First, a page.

On Friday we had a date to go "somewhere ethnic" in my part of town. The Nolensville Pike area is Nashville's epicenter for international culture, and the list of food choices is nearly endless. This embarrassment of riches is explored periodically on the Bites Blog of the Nashville Scene's web site -- Sean Maloney writes an occasional series tagged "The Road" that visits various eateries on this international corridor. John and I had long talked about exploring some of these mom-and-pop restaurants, groceries, and delis; Friday was our first joint foray. After a little discussion we decided on a spot and headed out. Along the way, though, he asked if I'd ever been to Gojo, the Ethiopian restaurant just off Nolensville on Thompson Lane. I hadn't, but had wanted to go for a long time. He had been, and liked it, and I was game. So we made a snap decision to change course and visit together.
I'd read about Gojo and Ethiopian cuisine; I had a general idea of what to expect. I wanted my first visit to be with someone who was more familiar with the drill, though, so I was glad to be with my culinary guru. Many of the dishes are served on a very large piece of enjera (sometimes spelled injera) -- that's the Ethiopian version of bread. It's made with yeast, but it's really more of a thin pancake than what we think of as bread. It would qualify as a flatbread, but it is more flexible than something like a pita or European flatbread. It's a uniform taupe color, completely smooth on one side and porous on the other. We asked one of the servers what it was made of -- it obviously was not just wheat. She said it has some wheat in it, as well as barley, but it's primarily tef. Tef, like quinoa, is one of the ancient grains, high in protein and very nutritious. Before being made into enjera, the tef is fermented, giving it a tang similar to sourdough. The enjera has a unique texture and flavor and was a lot of fun to eat.
Before we got to the main courses with enjera, though, we had an appetizer. At the server's recommendation we chose the Ayib Begomen. This was a finely crumbled fresh cheese, mixed with flecks of collard greens, chili, and other spices, with a little butter to hold it together. This mixture was piled high on small rounds of toasted bread. I was amazed at how flavorful it was. There was so much going on -- the salty tangy creaminess of the cheese and butter, the slight heat from the chili, plus flavors I couldn't identify. This appetizer was a signal that the meal was going to be an unusual, and tasty, experience.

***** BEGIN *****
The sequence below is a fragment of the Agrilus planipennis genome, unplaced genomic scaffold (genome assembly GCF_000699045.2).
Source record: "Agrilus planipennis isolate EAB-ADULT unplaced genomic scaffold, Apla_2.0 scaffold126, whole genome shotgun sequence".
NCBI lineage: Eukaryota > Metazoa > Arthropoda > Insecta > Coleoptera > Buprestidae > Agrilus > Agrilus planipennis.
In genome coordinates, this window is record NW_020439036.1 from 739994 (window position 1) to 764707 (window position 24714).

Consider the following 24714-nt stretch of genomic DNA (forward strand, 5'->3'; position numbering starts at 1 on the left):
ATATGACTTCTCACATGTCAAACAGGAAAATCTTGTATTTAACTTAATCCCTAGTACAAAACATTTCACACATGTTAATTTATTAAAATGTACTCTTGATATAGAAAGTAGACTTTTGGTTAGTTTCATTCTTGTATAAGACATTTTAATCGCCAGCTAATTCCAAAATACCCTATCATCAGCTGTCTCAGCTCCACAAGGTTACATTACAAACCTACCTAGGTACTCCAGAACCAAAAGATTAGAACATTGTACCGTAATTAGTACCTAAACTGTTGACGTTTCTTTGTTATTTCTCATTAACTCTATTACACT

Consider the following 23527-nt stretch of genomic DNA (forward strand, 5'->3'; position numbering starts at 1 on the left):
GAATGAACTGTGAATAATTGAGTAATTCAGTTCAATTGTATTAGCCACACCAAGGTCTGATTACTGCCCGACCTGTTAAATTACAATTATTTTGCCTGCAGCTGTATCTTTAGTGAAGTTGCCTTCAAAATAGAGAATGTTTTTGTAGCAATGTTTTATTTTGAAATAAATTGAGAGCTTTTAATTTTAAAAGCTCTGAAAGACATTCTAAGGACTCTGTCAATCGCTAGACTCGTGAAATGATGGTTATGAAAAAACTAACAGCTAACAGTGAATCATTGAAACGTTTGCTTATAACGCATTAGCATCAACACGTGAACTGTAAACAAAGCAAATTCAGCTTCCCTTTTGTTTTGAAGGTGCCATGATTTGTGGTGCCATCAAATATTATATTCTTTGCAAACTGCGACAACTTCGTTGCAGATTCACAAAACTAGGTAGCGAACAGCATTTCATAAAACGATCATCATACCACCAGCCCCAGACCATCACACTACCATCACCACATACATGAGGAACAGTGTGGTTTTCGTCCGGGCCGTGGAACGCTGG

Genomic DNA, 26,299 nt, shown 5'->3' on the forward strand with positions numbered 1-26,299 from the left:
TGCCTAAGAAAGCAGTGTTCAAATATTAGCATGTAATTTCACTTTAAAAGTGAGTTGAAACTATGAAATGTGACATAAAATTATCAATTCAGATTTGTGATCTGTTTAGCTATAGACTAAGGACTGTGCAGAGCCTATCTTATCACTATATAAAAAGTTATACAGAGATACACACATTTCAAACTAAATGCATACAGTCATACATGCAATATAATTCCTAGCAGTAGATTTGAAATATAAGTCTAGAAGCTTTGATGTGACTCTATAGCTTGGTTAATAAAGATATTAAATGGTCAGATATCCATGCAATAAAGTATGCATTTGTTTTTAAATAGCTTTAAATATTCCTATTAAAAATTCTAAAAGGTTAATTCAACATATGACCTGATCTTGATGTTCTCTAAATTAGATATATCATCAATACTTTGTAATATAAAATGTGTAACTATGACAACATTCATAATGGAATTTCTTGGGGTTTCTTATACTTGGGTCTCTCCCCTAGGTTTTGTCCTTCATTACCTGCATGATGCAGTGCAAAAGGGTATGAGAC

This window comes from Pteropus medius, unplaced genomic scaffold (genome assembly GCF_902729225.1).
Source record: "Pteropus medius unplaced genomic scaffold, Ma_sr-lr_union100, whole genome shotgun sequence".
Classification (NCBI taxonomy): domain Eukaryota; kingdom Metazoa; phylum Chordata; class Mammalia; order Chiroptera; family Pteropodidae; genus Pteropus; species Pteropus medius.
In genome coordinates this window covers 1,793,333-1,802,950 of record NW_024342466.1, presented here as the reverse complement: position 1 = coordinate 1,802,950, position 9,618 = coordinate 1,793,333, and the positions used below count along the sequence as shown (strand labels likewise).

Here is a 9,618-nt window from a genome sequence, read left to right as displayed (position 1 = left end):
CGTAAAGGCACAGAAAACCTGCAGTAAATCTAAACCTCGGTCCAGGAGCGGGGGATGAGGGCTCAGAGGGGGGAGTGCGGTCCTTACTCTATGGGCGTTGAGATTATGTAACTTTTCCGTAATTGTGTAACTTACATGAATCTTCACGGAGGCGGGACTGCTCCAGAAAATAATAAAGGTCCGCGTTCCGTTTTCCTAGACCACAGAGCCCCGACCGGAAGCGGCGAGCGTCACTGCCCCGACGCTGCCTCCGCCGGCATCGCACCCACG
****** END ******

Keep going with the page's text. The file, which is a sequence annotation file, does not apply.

John and I often order together and eat together, family style. We like sampling a wide variety of what the restaurant has to offer. So, with that in mind, we each got sampler plates for the main course. I chose the Vegetarian Combination, which consisted of samples of five vegetarian entrees. John chose the Meat and Vegetable combination, which had two vegetarian entrees and two meat entrees. When they arrived, we arranged the platters side by side in the middle of the table and dug in.
Each platter had one of the large enjera rounds as a base, and then mounds of the various dishes arranged on top. A basket of rolled 1/2 rounds of enjera is served on the side. There are no eating utensils -- as the server explained, you serve yourself by tearing off a chunk of enjera (with your right hand! culturally very important), and using that to scoop up a bite of the dish.
As John noted, the Holy Trinity of Ethiopian cuisine seems to be onion, ginger, and garlic -- nearly all the dishes featured these flavors. Some dishes had a little chili heat, some had other flavorings as well (often listed on the menu as "spices" or "house sauces"). Each dish was distinct, though, with a variety of tastes and textures.
The vegetarian platter had Miser W'et (lentils with some chili), Kik Aletcha (yellow split peas and turmeric), Shiro W'et (ground chickpeas with tomatoes, I think), Ye'atkilt W'et (green beans and carrots), Tikle Gomen (sauteed chopped cabbage). The meat and vegetable platter had the cabbage and the chickpeas, if I remember correctly, plus the meat dishes that John selected -- Yebeg T'ibs (lamb stew with rosemary, which included a chunk of cracked bone) and Doro W'et (chicken leg and hard-boiled egg covered in a thick spicy sauce).
I'm not a huge fan of lamb but I enjoyed the Yebeg T'ibs. The bit of enjera under the stew, which had absorbed the sauce and meat juices, was especially tasty. The Doro W'et reminded me of some Moroccan food I've had, while John said the flavor profile seemed similar to Oaxacan food. Either way it had a depth and warmth that was wonderful. I loved all of the vegetable dishes as well, and I liked the variety in the sampler. The green beans and cabbage dishes were a nice textural counterpoint to the thick pastes of the legume dishes.
It's difficult to describe all of the flavors of these dishes. Many included herbs and spices I've not had before, plus I don't have a very fine palate. I can say, though, that I enjoyed everything I ate, and I enjoyed the opportunity to experience a cuisine so different from what I've had before. Now that I've been initiated, I'll happily return to Gojo.
|stock photo of enjera platter|